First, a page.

A New York Times (NYT) report states that Google is planning on changing its algorithm to demote websites that publish unverified or slanderous claims about other people.
This change is said to be a direct response to recent New York Times articles documenting how websites build businesses off preying on victims of slander.
The NYT paints a picture of how this industry works:
“For many years, the vicious cycle has spun: Websites solicit lurid, unverified complaints about supposed cheaters, sexual predators, deadbeats and scammers. People slander their enemies. The anonymous posts appear high in Google results for the names of victims. Then the websites charge the victims thousands of dollars to take the posts down.”
Google’s algorithm changes, which are planned for the coming months, will prevent these predatory websites from surfacing in search results when a person’s name is searched for.
In addition, Google has a concept called “known victims” that aims to protect victims of slander from being targeted multiple times.
“When people report to the company that they have been attacked on sites that charge to remove posts, Google will automatically suppress similar content when their names are searched for. “Known victims” also includes people whose nude photos have been published online without their consent, allowing them to request suppression of explicit results for their names.”
Google Says it Was Unaware Repeated Problems
According to the NYT, Google was unaware of an ongoing problem with “slander-peddling” websites in its search results until it was brought to the company’s attention this year.
Previously, policies were in place that enabled individuals to request the removal slanderous pages from search results. Successful removals led to a demotion signal for sites publishing said content.
However, the company was unaware of issues with repeated harassment that continued even after content was removed as requested.
Pandu Nayak, Vice President of Google Search, confirms this in a blog post where he states the NYT managed to highlight the search engine’s limitations.
Nayak goes on to state what the algorithm changes aim to accomplish:
“To help people who are dealing with extraordinary cases of repeated harassment, we’re implementing an improvement to our approach to further protect known victims. Now, once someone has requested a removal from one site with predatory practices, we will automatically apply ranking protections to help prevent content from other similar low quality sites appearing in search results for people’s names. We’re also looking to expand these protections further, as part of our ongoing work in this space.”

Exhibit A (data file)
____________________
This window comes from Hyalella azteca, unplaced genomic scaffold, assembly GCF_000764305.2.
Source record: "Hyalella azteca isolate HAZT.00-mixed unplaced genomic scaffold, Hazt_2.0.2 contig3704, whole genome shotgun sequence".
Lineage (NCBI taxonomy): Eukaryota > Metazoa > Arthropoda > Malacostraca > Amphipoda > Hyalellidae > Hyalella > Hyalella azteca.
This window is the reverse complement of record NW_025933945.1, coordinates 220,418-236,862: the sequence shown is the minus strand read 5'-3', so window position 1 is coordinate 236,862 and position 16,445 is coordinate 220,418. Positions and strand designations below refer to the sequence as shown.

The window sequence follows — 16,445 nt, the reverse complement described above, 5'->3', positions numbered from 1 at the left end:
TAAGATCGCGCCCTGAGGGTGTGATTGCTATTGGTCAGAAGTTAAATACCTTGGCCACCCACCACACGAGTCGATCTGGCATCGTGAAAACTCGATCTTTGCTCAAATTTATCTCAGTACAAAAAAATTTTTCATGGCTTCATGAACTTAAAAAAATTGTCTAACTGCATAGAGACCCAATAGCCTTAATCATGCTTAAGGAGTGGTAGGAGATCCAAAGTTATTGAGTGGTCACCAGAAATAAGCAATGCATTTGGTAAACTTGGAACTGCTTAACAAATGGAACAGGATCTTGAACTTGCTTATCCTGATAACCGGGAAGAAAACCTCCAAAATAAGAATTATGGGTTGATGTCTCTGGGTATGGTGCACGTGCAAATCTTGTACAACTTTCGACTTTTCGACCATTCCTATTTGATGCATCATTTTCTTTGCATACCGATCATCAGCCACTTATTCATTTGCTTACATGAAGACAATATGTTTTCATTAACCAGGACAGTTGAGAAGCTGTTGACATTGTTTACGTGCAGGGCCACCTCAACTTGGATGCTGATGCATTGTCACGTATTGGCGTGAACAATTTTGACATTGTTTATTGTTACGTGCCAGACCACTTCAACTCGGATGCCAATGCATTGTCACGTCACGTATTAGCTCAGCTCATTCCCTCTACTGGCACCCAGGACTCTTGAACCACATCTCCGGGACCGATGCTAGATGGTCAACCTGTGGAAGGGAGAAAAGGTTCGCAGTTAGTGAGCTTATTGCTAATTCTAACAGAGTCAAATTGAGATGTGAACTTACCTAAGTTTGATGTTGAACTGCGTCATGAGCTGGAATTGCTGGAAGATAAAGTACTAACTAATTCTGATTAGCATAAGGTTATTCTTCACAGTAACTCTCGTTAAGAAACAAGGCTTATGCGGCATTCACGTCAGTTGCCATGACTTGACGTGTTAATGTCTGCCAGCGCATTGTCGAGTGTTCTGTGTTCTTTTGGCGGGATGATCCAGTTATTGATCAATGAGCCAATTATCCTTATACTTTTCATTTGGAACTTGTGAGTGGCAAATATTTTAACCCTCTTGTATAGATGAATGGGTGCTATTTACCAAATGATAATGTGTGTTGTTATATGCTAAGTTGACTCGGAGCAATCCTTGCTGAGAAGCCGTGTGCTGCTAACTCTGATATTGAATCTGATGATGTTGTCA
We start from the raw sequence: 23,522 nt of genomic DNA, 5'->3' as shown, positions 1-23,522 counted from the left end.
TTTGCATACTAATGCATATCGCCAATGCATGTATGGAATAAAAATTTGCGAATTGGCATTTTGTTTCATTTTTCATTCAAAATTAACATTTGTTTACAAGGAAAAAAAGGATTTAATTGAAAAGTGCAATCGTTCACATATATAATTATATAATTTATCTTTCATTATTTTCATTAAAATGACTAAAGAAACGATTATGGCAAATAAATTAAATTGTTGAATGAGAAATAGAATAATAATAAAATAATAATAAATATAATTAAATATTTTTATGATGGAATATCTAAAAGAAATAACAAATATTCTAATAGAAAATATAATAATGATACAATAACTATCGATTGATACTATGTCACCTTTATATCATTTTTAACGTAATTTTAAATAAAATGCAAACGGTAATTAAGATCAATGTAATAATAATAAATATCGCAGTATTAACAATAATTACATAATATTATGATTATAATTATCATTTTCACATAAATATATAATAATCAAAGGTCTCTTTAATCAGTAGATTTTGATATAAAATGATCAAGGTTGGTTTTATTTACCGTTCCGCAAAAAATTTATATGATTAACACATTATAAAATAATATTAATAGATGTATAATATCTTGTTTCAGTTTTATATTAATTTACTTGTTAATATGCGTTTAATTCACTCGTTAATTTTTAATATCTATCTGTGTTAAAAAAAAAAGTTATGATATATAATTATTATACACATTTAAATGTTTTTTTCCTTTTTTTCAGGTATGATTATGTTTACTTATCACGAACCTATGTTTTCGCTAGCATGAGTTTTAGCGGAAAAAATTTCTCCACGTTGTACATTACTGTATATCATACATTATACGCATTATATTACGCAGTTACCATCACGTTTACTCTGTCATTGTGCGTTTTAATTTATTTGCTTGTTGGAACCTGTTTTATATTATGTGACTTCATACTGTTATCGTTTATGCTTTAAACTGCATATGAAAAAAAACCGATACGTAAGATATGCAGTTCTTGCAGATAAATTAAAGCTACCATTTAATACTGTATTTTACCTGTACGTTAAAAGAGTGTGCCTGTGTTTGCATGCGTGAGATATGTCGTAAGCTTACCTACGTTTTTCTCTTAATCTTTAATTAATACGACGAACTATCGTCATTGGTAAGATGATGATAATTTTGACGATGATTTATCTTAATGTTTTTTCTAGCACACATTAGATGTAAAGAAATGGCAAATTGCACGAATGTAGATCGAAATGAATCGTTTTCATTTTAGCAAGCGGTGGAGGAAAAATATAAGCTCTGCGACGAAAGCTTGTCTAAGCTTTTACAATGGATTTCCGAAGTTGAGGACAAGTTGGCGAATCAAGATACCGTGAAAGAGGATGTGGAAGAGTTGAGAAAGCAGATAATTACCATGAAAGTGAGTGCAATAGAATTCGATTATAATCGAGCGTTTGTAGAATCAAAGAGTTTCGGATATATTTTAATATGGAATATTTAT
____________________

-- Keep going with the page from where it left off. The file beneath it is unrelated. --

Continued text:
Search is Never a Solved Problem
The upcoming algorithm changes, and creation of the “known victims” policy, will help solve the problem. Though Google admits it won’t be a perfect solution.
David Graff, head of Google’s trust and safety policy team, tells the NYT:
“I doubt it will be a perfect solution, certainly not right off the bat. But I think it really should have a significant and positive impact. We can’t police the web, but we can be responsible citizens.”
Nayak echoes a similar sentiment in his blog post, stating: “Search is never a solved problem, and there are always new challenges we face as the web and the world change.”
Google is currently testing the algorithm changes, with contractors doing side-by-side comparisons of the new and old search results.
The NYT says it has been doing its own tests with a previously compiled list of 47,000 people who have been written about on slander sites. After searching for several people whose results previously returned slanderous articles, Google’s changes are already noticeable.
In some cases the damaging content disappeared from the first page of results. In other cases the content had mostly disappeared except for content from a newly launched slander site.
It sounds like the changes are working as intended. Of course, sites that do not specialize in preying on victims of slander will have nothing to worry about with regards to these algorithm updates.
This does throw a wrench into the works of the reputation management industry, however, as Google will have stronger safeguards in place to prevent reputation-damaging content from surfacing for people’s names.
We’ll see over time how effective these changes end up being. It’s interesting to learn that Google can be pressured into making algorithm changes when mainstream publications draw attention to known issues.
Source: The New York Times